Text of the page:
The resear research ch on this topic revo revolves lves arou around nd the concept of interference.1  Here’s the idea: Suppose you’re living in Paris, taking a beginning French class. One day, you learn a bunch of fruit names: une pomme (apple), une poire (pear), une pêche (peach). A few days later, you see an apple at a fruit stand and try to recall the word in

retrieve the word for pear or peach. I’ve run into this problem quite a bit on my own, especially in French, where I learned a lot of similar words at the same time. I still  have problems remembering whether sept  is 6 or 7, or whether jaune is yellow or green.

French. Your brain jumps into action, looking for your word through several possible routes. It’s a fruit! It’s a French word word I learned a few days ago! It starts with a P!

Looking at the numbers

 The conce concept pt of interference has been researched in a lot of diff erent erent contexts, and I’ve linked 󿬁ve related studies at the end of this article, if you’d

And because  you happened to learn three French fruits that start with the letter P (and all on the same day), you’re kind of screwed. Memo-

like to read more.  

One of the

󿬁rst

studies (Waring, 1997)

ries compete. When you try to recall your word, your three French fruits get into a kind of mental

gave test subjects a group of three to six words

tug-of-war, while you try to 󿬁gure out which one

(apple = tisahl, pear = nugaw), and recorded how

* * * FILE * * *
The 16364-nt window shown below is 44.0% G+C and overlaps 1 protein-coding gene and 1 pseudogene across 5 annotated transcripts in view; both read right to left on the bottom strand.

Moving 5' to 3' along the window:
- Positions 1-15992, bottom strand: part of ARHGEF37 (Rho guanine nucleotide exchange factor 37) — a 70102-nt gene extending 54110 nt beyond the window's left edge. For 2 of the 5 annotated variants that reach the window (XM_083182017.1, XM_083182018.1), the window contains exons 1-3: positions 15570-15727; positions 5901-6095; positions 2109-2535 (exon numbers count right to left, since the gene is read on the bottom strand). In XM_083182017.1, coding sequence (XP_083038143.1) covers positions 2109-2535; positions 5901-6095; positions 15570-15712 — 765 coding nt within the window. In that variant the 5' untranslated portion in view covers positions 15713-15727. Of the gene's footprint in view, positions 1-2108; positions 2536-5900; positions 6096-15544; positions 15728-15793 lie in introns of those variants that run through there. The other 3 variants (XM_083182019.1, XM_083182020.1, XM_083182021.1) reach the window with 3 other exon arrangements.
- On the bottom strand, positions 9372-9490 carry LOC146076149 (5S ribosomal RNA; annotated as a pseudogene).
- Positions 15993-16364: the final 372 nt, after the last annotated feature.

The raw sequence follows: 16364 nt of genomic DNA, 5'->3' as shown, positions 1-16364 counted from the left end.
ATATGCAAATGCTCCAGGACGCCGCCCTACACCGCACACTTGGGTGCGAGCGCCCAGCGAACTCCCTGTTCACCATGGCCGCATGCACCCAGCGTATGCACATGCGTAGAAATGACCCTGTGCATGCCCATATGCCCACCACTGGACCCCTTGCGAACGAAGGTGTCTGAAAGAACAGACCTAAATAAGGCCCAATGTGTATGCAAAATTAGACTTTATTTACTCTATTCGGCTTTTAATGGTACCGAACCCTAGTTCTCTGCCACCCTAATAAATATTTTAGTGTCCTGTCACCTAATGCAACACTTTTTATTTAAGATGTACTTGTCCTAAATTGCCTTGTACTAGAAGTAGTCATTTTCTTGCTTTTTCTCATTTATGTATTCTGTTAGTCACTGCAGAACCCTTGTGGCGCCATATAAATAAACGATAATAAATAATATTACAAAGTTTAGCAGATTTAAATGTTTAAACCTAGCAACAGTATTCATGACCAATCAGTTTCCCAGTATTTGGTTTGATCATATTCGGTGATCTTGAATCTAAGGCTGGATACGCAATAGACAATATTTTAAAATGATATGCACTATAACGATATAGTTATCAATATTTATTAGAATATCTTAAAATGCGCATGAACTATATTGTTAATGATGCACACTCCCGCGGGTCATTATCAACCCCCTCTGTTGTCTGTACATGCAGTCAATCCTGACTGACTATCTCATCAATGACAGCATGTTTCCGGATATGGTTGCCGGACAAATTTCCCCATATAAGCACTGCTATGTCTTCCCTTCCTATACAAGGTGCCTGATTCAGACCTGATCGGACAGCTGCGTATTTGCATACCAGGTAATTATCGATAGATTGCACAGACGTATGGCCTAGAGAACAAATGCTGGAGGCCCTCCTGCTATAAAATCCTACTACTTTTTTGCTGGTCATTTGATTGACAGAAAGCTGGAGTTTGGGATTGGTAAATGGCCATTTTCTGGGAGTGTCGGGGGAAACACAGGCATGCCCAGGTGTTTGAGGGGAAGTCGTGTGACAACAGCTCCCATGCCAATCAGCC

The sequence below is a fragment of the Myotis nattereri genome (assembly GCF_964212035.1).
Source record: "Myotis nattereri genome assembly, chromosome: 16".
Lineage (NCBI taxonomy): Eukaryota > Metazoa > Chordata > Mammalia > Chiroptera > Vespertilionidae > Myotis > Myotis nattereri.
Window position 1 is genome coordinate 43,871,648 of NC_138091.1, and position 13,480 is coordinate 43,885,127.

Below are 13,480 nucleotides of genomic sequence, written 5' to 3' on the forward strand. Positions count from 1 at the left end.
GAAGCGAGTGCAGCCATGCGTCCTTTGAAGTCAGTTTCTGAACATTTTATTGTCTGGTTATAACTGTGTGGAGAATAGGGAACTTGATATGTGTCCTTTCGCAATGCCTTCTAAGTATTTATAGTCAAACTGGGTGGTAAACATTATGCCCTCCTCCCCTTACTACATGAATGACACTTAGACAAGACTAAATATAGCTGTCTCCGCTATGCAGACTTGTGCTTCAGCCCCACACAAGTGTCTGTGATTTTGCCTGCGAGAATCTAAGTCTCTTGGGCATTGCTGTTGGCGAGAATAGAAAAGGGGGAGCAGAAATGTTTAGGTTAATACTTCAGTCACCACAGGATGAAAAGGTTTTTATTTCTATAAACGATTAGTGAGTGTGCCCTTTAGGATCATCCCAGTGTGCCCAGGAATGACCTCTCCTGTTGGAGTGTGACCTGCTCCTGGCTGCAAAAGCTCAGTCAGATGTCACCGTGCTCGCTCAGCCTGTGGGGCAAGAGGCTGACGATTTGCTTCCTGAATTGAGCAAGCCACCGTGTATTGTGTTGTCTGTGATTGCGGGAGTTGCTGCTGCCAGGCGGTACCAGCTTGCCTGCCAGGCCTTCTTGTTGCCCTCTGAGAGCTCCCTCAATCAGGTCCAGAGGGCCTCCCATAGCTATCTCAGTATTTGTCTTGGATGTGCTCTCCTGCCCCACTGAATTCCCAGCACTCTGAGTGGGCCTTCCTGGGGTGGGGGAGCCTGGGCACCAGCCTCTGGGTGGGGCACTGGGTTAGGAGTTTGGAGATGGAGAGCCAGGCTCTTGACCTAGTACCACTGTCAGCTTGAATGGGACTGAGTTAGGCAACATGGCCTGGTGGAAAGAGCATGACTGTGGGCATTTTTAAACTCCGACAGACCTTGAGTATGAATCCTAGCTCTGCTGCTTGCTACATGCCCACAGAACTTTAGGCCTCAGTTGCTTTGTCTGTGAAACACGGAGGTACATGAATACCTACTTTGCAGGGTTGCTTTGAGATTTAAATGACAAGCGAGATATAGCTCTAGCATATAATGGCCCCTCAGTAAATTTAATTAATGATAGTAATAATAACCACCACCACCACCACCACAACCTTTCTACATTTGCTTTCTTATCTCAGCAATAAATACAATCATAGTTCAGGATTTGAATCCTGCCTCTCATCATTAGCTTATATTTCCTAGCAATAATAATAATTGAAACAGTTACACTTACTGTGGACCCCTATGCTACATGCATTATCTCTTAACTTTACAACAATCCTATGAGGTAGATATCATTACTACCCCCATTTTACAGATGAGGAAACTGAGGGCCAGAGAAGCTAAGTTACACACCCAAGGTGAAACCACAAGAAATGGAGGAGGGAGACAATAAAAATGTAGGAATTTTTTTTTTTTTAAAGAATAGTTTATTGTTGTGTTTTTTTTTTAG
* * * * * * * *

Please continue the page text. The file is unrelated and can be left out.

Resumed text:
and their “translations” into a fake foreign language

1 For more on interference, check out this Wikipedia article: En.wikipedia.org/wiki/Interference_theory



 

long it took each subject to memorize the trans-

and again one week later. In both cases, the kids

lations. Half of the subjects got a group of closely

had a harder time remembering similar words:

related words (jacket, shirt, sweater), and half got unrelated words (frog, car, rain). The researchers would quiz subjects subjec ts (what’s the word for “jacket”?) until they could remember every new translation within three seconds (‘jacket’ is…ummm…iddek!), and recorded the number of times they needed to repeat the tests until a subject successfully memorized a word. These are their results:

 

And they took longer to 󿬁nish every similar-

word quiz, taking an average of 5.8 minutes to 󿬁nish, compared to 4.9 minutes for unrelated-word quizzes.

So What Are Our Options, Then?

Similar words took more than 35% longer to

When you go by the numbers, learning similar